In his rookie season, Gostkowski hit 77 percent of his field goals attempted — including a 52-yarder against the Chicago Bears. In 2007, the number improved to 88 percent and then 90 percent in 2008. After connecting on 84 percent of his kicks in 2009, Gostkowski has quickly become one of the best kickers in the NFL today.

Perhaps Gostkowski’s strongest point comes in his kickoff game. Gostkowski ranks in the top five of touchbacks and yards, which is of huge help for the defense.

The Patriots placed a second round tender on Gostkowski before signing him to one year, $1.76 million dollar deal in April.

At just 26 years old, Gostkowski has the highest kicking percentage, 85.6 percent, in Patriots history. But that’s not all, in 2008 Gostkowski led the NFL with 148 points, which was the most by any Patriots player since Gino Cappelletti recorded 155 in 1984.

Heading into his fifth season in New England, Gostkowski has made some Patriots fans forget about ole’ No. 4.

Ks taken after Gostkowski (that have made an impact)

  • N/A

Ryan O’Callaghan

  • Round: 5
  • Pick: 136
  • College: California
  • Position: OT

When the Patriots drafted the 6’7” 330-pound OT from California people were excited, for obvious reasons. It’s rare to find a tackle with that size at this point in the draft. Usually teams jump all over these mammoth-type creations early because they think they can turn him into a player (ala Al Davis). But in this case, Ryan O’Callaghan was a HUGE disappointment. Literally.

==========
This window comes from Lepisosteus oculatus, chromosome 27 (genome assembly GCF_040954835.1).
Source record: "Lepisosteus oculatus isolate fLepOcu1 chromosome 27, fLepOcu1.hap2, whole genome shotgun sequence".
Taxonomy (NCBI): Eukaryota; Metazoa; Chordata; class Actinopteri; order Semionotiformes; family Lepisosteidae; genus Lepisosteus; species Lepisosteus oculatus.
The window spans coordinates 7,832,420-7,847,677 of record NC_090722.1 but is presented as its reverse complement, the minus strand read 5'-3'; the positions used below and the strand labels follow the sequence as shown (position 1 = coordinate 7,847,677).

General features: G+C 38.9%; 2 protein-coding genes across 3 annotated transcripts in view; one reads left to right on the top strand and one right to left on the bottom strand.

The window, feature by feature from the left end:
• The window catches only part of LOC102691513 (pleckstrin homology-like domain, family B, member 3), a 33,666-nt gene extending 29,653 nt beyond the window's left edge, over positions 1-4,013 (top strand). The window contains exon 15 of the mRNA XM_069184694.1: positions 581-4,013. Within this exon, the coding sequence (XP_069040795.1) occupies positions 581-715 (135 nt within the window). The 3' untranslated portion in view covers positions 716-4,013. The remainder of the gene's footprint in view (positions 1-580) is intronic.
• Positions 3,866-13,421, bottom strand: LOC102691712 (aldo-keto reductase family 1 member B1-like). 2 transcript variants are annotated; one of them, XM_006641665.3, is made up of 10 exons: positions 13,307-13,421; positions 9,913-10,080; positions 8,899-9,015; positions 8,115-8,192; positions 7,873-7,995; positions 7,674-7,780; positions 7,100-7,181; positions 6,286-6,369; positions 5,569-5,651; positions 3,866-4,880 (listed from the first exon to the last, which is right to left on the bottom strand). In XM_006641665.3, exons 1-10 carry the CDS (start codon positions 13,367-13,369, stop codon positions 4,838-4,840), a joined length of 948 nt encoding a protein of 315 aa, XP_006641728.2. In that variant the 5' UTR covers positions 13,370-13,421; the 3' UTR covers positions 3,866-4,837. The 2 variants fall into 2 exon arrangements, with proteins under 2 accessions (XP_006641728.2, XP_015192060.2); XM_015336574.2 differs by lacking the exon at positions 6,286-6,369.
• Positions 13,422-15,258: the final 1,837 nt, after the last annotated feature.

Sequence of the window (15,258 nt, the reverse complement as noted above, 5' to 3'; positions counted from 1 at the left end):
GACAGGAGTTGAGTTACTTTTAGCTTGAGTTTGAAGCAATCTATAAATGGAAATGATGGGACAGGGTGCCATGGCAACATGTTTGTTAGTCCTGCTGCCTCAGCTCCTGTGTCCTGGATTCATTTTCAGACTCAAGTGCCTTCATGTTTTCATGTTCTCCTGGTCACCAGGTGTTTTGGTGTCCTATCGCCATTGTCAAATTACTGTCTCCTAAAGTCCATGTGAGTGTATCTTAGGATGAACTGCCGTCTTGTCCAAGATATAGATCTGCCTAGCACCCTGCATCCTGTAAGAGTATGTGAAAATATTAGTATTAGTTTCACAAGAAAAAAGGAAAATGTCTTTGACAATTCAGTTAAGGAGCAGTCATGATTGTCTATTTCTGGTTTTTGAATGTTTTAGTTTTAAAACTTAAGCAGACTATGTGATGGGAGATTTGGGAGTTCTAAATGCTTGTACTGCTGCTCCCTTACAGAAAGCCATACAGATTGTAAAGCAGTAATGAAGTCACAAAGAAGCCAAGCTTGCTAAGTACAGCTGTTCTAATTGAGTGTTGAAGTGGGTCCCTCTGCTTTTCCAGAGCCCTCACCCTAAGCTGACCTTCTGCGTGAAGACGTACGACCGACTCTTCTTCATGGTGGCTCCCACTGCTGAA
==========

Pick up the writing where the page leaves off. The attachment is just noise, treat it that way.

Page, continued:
During his rookie season, there was promise around the California kid. He showed terrific technique and was vying for playing time at RT.

O’Callaghan was a force in college, paving the way for the likes of J.J Arrington, Marshawn Lynch and Justin Forsett. It looked like the Patriots found a steal. O’Callaghan started six games in 2006 and looked like he had the build to be a starting tackle in the NFL.

In 2007, O’Callaghan saw playing time increase in double tight-end offensive sets, but many were surprised that he didn’t surpass the incumbent Nick Kaczur at the RT spot. This would become a regular disappointment. With the play of Kaczur slowing, many looked for O’Callaghan to step up and fill the void, however O’Callaghan was going in the wrong direction. Oddly enough, he regressed almost bi-weekly in 2007 and in 2008 was placed on injured-reserve.

The end of O’Callaghan in New England came before the 2009 season, where he was outplayed by fellow-mammoth, rookie Sebastian Vollmer.  O’Callaghan is now currently on the Kansas City Chiefs.

OTs taken after O’Callaghan (that have made an impact)

  • Brad Butler – Buffalo Bills; Pick 143 (converted to OG)
  • Charlie Johnson – Indianapolis Colts; Pick 199
(in our final installation we’ll look at Jeremy Mincy, Dan Stevenson, Le Kevin Smith and Willie Andrews)

About Matthew Marcantonio - @M_Marcantonio

Matthew Marcantonio is the Patriots and college football editor at Sports of Boston. Marcantonio has contributed for two newspapers; the Sentinel & Enterprise (Leominster, Mass) and The Advocate (Baton Rouge, La) and held internships with The Bleacher Report and Sports Illustrated.